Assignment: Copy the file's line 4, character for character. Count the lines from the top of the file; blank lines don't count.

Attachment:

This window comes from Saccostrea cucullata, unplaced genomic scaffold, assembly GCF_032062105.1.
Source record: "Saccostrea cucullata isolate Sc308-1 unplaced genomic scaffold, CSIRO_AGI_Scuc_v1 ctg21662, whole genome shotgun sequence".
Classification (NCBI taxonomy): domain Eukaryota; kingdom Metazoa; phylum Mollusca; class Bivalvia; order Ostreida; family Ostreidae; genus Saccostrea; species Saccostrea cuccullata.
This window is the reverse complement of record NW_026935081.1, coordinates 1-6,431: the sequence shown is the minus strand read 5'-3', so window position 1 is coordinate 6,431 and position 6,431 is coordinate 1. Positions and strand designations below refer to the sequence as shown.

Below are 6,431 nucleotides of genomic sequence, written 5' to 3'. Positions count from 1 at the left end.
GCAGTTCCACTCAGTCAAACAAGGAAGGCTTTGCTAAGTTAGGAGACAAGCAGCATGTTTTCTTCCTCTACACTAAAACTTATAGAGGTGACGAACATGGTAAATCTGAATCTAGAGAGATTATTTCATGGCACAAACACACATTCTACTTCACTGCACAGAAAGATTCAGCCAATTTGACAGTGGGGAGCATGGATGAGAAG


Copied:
This window is the reverse complement of record NW_026935081.1, coordinates 1-6,431: the sequence shown is the minus strand read 5'-3', so window position 1 is coordinate 6,431 and position 6,431 is coordinate 1. Positions and strand designations below refer to the sequence as shown.